Mental Ray Sun
This tutorial is geared towards showing you how to use the Mental Ray renderer to create really good lighting and skies. First thing we need to do, before we begin, is set Mental Ray as the Rendering engine.
First, open Max then hit F10 to open the Render Scene Dialog. Then scroll to the bottom of the window until you find the Assign Renderer rollout, open it and hit the 3 little black dots button which in turn open the Choose Renderer window, in here chose the Mental Ray Renderer (Fig.01).
You can now close the Render Scene Dialog window. Next let's add our Sun; go to the Create Panel, then over to Systems, and in here create a Daylight system in the centre of your world, like so (Fig.02). Note: that the first thing you will create will be the compass and then the light will come out.
You'll notice that you can set the sun to be at particular positions based on the time of day. Play around with it. Once you're done, set your time back to the above settings.
Now we're going to change this light to use the power of Mental Ray: with the light selected, go to the Modify tab, change the Sunlight parameter from Standard to mr Sun and then do the same for the Skylight parameter to read mr Sky, as you can see in Fig.03.
Once you set the Skylight to mr Sky, you will get an announcement window asking if you want to add the Physical Sky map to the environment, just hit Yes. This is the map that will create our wonderful sky for us, so of course we want to add it!
Before we move on and test out what we have done so far, go ahead and create some objects in your scene so we can see how the lighting affects them. Make sure that you add a Plane for the ground - other than that, add whatever objects you like (Fig.04).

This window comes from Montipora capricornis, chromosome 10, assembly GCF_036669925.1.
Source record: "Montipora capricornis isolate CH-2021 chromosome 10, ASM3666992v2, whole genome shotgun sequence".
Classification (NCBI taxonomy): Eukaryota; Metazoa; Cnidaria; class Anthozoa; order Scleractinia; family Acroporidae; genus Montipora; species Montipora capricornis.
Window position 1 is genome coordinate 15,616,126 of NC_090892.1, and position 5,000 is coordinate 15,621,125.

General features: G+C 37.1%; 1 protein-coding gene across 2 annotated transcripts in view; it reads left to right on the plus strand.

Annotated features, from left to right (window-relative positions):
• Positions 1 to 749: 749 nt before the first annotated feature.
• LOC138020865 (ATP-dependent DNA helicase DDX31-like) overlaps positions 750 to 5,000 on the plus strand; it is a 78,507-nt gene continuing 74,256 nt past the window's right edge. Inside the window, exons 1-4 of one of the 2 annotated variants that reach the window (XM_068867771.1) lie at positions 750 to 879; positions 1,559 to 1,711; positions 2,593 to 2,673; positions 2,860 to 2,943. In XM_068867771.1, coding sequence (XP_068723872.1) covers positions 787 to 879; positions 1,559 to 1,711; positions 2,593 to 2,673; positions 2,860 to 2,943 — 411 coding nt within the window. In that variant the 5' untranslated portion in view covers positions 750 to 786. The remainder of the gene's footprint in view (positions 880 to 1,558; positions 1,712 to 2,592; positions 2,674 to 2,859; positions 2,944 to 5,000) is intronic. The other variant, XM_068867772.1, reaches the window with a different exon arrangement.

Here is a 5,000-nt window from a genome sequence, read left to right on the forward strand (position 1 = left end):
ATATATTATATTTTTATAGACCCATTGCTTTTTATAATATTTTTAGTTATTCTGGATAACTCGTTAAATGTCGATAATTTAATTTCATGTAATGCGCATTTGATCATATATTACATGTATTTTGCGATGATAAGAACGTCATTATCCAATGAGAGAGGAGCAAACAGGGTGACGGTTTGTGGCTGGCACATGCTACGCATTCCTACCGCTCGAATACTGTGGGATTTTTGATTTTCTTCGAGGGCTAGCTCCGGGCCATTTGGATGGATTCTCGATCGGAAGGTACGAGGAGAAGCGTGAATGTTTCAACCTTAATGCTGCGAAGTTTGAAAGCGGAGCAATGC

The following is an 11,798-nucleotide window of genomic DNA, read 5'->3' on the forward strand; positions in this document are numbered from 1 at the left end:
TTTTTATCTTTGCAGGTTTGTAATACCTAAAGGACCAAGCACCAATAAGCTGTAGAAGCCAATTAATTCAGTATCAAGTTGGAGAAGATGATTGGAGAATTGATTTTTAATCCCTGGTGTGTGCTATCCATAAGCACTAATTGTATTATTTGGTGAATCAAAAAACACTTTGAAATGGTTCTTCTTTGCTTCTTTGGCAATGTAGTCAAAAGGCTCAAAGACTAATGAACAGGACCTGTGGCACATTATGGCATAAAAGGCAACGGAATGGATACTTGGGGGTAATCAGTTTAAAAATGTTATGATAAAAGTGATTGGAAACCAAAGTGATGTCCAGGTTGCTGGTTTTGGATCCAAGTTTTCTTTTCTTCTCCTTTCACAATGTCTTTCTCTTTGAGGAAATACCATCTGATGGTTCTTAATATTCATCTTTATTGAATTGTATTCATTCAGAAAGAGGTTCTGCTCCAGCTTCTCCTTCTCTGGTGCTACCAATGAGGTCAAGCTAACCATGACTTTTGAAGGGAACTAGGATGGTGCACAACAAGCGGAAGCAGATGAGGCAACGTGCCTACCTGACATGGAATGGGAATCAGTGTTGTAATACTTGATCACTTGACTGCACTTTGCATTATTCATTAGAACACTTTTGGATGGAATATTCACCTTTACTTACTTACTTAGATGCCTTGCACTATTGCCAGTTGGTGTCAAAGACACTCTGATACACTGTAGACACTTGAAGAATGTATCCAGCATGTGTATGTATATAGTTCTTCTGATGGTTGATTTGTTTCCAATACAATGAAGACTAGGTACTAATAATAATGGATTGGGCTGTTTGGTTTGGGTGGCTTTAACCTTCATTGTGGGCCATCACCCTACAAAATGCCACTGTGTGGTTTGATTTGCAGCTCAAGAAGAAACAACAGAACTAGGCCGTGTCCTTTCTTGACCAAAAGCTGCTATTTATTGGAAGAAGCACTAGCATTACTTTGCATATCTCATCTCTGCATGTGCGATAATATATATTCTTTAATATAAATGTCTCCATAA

Now we have a few more settings to change before we can proceed. If you were to render now this is what you would see (Fig.05).
Everything is a little blown out so, we need some changes ... Go up to Rendering > Environment to open the Environment window. In here find the Exposure control rollout and make the following changes (Fig.06).
Now I'm going to rotate my perspective view so I can get a shot like this (Fig.07), and then hit Render.
Notice Mental Ray added a sky in our background for us. However, I would like to see this sky in our perspective view, let's do that now so you can really get a sense of what we have achieved so far.
Hit Alt +B to open the Viewport Background window. Then make the following changes and hit OK (Fig.08).
After a second or so, Max will update the background of the perspective view to show our Mental Ray sky. Now let's see how cool this really is!
Go ahead and make some changes to our sun, like the time at which it is set. Select the sun light, and then make the following change (Fig.09).
Notice that the background colour (with the sun now visible) and lighting all updated to reflect the current time of day! Come on, that's cool!
The last thing we will look at before moving on is how to make our render look a little better, because if we render now this is what it will look like (Fig.10).
Not bad, but it's way too dark!